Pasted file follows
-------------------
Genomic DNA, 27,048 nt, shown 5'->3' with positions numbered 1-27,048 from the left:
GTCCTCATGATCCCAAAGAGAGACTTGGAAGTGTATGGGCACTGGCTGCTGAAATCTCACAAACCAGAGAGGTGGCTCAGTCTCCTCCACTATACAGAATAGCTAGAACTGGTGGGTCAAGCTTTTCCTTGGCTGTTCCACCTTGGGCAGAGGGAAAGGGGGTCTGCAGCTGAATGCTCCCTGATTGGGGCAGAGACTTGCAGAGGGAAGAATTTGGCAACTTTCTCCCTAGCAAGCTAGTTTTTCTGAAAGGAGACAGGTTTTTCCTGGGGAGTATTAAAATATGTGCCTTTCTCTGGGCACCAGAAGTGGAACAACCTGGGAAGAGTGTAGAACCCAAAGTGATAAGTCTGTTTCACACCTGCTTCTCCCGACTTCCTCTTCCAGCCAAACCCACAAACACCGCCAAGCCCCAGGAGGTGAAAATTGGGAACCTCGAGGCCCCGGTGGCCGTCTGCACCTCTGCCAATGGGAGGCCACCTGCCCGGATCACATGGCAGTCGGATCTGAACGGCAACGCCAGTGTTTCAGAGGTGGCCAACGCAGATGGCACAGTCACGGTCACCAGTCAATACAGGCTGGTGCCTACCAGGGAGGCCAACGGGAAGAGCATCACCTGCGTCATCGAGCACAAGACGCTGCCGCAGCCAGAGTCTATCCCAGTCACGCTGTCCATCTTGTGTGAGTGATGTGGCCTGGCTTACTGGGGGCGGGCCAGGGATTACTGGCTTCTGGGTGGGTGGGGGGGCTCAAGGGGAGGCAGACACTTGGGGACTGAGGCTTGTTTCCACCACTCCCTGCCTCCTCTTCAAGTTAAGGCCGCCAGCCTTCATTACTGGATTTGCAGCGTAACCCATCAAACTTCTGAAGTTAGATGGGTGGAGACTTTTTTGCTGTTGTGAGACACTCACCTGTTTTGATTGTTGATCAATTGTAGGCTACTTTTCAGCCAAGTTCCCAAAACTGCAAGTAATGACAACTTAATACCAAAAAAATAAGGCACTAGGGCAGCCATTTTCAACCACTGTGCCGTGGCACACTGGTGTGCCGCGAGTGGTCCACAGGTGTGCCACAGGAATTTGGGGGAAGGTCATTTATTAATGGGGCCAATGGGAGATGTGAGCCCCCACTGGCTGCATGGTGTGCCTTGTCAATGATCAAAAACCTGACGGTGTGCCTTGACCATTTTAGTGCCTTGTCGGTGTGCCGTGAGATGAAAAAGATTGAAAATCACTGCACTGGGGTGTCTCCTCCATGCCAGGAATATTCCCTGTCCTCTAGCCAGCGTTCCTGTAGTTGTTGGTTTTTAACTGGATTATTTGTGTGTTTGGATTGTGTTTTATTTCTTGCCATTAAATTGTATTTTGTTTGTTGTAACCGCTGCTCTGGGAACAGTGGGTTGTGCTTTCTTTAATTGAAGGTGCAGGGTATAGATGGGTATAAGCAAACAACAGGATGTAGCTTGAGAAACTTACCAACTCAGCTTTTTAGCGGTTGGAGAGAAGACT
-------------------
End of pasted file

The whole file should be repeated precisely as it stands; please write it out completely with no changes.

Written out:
Genomic DNA, 27,048 nt, shown 5'->3' with positions numbered 1-27,048 from the left:
GTCCTCATGATCCCAAAGAGAGACTTGGAAGTGTATGGGCACTGGCTGCTGAAATCTCACAAACCAGAGAGGTGGCTCAGTCTCCTCCACTATACAGAATAGCTAGAACTGGTGGGTCAAGCTTTTCCTTGGCTGTTCCACCTTGGGCAGAGGGAAAGGGGGTCTGCAGCTGAATGCTCCCTGATTGGGGCAGAGACTTGCAGAGGGAAGAATTTGGCAACTTTCTCCCTAGCAAGCTAGTTTTTCTGAAAGGAGACAGGTTTTTCCTGGGGAGTATTAAAATATGTGCCTTTCTCTGGGCACCAGAAGTGGAACAACCTGGGAAGAGTGTAGAACCCAAAGTGATAAGTCTGTTTCACACCTGCTTCTCCCGACTTCCTCTTCCAGCCAAACCCACAAACACCGCCAAGCCCCAGGAGGTGAAAATTGGGAACCTCGAGGCCCCGGTGGCCGTCTGCACCTCTGCCAATGGGAGGCCACCTGCCCGGATCACATGGCAGTCGGATCTGAACGGCAACGCCAGTGTTTCAGAGGTGGCCAACGCAGATGGCACAGTCACGGTCACCAGTCAATACAGGCTGGTGCCTACCAGGGAGGCCAACGGGAAGAGCATCACCTGCGTCATCGAGCACAAGACGCTGCCGCAGCCAGAGTCTATCCCAGTCACGCTGTCCATCTTGTGTGAGTGATGTGGCCTGGCTTACTGGGGGCGGGCCAGGGATTACTGGCTTCTGGGTGGGTGGGGGGGCTCAAGGGGAGGCAGACACTTGGGGACTGAGGCTTGTTTCCACCACTCCCTGCCTCCTCTTCAAGTTAAGGCCGCCAGCCTTCATTACTGGATTTGCAGCGTAACCCATCAAACTTCTGAAGTTAGATGGGTGGAGACTTTTTTGCTGTTGTGAGACACTCACCTGTTTTGATTGTTGATCAATTGTAGGCTACTTTTCAGCCAAGTTCCCAAAACTGCAAGTAATGACAACTTAATACCAAAAAAATAAGGCACTAGGGCAGCCATTTTCAACCACTGTGCCGTGGCACACTGGTGTGCCGCGAGTGGTCCACAGGTGTGCCACAGGAATTTGGGGGAAGGTCATTTATTAATGGGGCCAATGGGAGATGTGAGCCCCCACTGGCTGCATGGTGTGCCTTGTCAATGATCAAAAACCTGACGGTGTGCCTTGACCATTTTAGTGCCTTGTCGGTGTGCCGTGAGATGAAAAAGATTGAAAATCACTGCACTGGGGTGTCTCCTCCATGCCAGGAATATTCCCTGTCCTCTAGCCAGCGTTCCTGTAGTTGTTGGTTTTTAACTGGATTATTTGTGTGTTTGGATTGTGTTTTATTTCTTGCCATTAAATTGTATTTTGTTTGTTGTAACCGCTGCTCTGGGAACAGTGGGTTGTGCTTTCTTTAATTGAAGGTGCAGGGTATAGATGGGTATAAGCAAACAACAGGATGTAGCTTGAGAAACTTACCAACTCAGCTTTTTAGCGGTTGGAGAGAAGACT